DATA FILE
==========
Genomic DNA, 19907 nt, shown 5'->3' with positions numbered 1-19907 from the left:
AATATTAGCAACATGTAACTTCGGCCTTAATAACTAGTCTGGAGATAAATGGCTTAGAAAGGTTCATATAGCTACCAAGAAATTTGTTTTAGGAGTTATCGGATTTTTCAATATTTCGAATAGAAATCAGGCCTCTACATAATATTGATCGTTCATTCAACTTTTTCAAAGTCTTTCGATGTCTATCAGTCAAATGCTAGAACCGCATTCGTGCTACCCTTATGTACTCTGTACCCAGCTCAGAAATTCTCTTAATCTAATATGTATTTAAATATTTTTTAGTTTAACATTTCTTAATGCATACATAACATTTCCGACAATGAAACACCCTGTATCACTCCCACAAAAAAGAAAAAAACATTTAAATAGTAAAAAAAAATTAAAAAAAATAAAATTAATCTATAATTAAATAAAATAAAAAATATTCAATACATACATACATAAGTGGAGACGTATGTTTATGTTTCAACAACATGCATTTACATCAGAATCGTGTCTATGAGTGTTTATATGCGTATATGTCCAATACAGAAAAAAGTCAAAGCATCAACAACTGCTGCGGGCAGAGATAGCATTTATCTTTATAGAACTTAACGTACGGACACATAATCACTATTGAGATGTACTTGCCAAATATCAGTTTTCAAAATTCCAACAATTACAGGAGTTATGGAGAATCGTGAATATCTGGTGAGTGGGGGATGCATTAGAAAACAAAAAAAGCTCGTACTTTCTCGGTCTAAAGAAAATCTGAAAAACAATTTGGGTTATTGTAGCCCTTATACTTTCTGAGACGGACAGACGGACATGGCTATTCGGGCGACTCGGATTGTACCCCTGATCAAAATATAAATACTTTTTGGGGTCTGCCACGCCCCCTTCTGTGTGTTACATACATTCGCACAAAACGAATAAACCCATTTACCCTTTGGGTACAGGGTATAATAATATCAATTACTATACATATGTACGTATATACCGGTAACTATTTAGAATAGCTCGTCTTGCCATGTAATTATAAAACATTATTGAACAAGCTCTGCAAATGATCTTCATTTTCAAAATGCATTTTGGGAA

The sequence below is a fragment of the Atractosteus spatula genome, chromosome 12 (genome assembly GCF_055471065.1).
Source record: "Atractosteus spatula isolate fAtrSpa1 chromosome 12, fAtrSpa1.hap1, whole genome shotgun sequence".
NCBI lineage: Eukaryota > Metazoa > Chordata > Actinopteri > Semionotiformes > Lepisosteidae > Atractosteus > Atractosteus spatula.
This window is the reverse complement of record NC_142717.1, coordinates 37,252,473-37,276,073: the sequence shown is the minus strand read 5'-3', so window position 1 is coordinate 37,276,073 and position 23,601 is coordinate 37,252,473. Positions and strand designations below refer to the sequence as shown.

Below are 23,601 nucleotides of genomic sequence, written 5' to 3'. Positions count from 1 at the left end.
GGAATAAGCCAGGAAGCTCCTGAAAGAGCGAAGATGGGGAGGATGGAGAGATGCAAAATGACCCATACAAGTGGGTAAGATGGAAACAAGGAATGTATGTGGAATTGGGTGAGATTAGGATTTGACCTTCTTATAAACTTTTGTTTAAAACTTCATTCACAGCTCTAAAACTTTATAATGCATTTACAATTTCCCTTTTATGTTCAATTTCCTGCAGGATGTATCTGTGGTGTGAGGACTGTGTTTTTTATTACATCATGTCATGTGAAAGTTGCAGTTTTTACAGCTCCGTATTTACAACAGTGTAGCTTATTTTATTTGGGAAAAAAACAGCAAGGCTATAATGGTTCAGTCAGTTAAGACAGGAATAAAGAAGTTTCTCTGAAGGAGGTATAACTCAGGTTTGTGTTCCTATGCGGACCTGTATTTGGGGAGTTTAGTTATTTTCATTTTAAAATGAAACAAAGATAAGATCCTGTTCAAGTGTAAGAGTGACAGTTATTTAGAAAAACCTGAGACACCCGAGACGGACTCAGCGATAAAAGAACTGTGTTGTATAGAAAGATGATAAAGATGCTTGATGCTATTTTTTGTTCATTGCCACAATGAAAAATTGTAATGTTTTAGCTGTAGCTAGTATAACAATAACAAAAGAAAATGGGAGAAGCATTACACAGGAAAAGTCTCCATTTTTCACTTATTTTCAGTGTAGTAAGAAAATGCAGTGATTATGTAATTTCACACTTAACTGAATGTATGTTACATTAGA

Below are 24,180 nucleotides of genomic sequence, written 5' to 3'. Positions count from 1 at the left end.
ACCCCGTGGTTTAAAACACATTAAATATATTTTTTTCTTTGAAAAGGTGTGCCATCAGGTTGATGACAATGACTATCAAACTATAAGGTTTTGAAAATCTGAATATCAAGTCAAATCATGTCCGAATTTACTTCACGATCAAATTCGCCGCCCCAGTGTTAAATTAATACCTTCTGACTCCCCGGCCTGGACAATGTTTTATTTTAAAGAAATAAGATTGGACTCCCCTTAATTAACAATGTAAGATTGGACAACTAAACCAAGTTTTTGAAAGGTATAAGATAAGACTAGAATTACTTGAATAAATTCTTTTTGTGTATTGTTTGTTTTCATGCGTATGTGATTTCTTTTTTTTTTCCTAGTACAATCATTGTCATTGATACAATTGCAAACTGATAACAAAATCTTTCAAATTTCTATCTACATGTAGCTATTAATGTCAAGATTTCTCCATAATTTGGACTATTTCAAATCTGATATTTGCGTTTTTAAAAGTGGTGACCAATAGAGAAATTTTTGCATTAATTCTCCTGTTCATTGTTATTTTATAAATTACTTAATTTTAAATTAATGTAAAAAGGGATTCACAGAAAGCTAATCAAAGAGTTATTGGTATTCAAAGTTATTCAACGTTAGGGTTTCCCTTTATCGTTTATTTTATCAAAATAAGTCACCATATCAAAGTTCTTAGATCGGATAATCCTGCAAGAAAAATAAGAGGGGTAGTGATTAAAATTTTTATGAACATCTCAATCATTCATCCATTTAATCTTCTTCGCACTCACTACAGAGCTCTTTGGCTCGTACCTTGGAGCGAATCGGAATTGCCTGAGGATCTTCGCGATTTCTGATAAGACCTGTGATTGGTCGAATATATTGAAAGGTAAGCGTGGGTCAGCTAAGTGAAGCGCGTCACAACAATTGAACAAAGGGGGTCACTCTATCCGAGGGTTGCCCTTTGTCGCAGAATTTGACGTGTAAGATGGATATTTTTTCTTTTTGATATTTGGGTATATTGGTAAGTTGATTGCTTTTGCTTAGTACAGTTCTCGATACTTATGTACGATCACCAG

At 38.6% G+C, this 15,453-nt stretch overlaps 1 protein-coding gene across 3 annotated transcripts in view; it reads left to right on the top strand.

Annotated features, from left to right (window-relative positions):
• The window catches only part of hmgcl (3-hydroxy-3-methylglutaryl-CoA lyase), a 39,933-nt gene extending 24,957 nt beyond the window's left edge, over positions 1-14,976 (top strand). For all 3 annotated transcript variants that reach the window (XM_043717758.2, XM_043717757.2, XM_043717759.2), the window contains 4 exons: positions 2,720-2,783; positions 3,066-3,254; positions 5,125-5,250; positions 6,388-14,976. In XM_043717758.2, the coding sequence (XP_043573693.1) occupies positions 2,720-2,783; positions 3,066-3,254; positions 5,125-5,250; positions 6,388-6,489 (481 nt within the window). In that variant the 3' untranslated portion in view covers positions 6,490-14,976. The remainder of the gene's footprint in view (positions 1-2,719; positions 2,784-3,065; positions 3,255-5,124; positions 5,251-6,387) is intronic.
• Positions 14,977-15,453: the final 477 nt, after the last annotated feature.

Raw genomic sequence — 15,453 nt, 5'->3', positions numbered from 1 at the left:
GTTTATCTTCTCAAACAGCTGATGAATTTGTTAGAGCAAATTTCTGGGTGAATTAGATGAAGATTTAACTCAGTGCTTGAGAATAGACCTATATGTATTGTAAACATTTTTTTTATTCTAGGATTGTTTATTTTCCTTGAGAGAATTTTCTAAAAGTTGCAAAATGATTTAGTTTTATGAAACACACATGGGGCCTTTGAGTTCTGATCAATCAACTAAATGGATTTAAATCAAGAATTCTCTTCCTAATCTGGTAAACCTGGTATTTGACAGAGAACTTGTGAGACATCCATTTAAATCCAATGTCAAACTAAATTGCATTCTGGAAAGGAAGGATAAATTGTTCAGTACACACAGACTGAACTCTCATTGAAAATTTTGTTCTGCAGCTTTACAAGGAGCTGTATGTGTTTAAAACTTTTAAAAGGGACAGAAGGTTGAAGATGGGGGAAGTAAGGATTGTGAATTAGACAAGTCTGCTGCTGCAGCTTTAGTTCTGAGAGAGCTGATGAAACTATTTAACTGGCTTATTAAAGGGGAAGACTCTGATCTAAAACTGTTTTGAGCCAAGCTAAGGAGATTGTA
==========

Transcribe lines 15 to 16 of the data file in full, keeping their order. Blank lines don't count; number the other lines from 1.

Raw genomic sequence — 15,453 nt, 5'->3', positions numbered from 1 at the left:
GTTTATCTTCTCAAACAGCTGATGAATTTGTTAGAGCAAATTTCTGGGTGAATTAGATGAAGATTTAACTCAGTGCTTGAGAATAGACCTATATGTATTGTAAACATTTTTTTTATTCTAGGATTGTTTATTTTCCTTGAGAGAATTTTCTAAAAGTTGCAAAATGATTTAGTTTTATGAAACACACATGGGGCCTTTGAGTTCTGATCAATCAACTAAATGGATTTAAATCAAGAATTCTCTTCCTAATCTGGTAAACCTGGTATTTGACAGAGAACTTGTGAGACATCCATTTAAATCCAATGTCAAACTAAATTGCATTCTGGAAAGGAAGGATAAATTGTTCAGTACACACAGACTGAACTCTCATTGAAAATTTTGTTCTGCAGCTTTACAAGGAGCTGTATGTGTTTAAAACTTTTAAAAGGGACAGAAGGTTGAAGATGGGGGAAGTAAGGATTGTGAATTAGACAAGTCTGCTGCTGCAGCTTTAGTTCTGAGAGAGCTGATGAAACTATTTAACTGGCTTATTAAAGGGGAAGACTCTGATCTAAAACTGTTTTGAGCCAAGCTAAGGAGATTGTA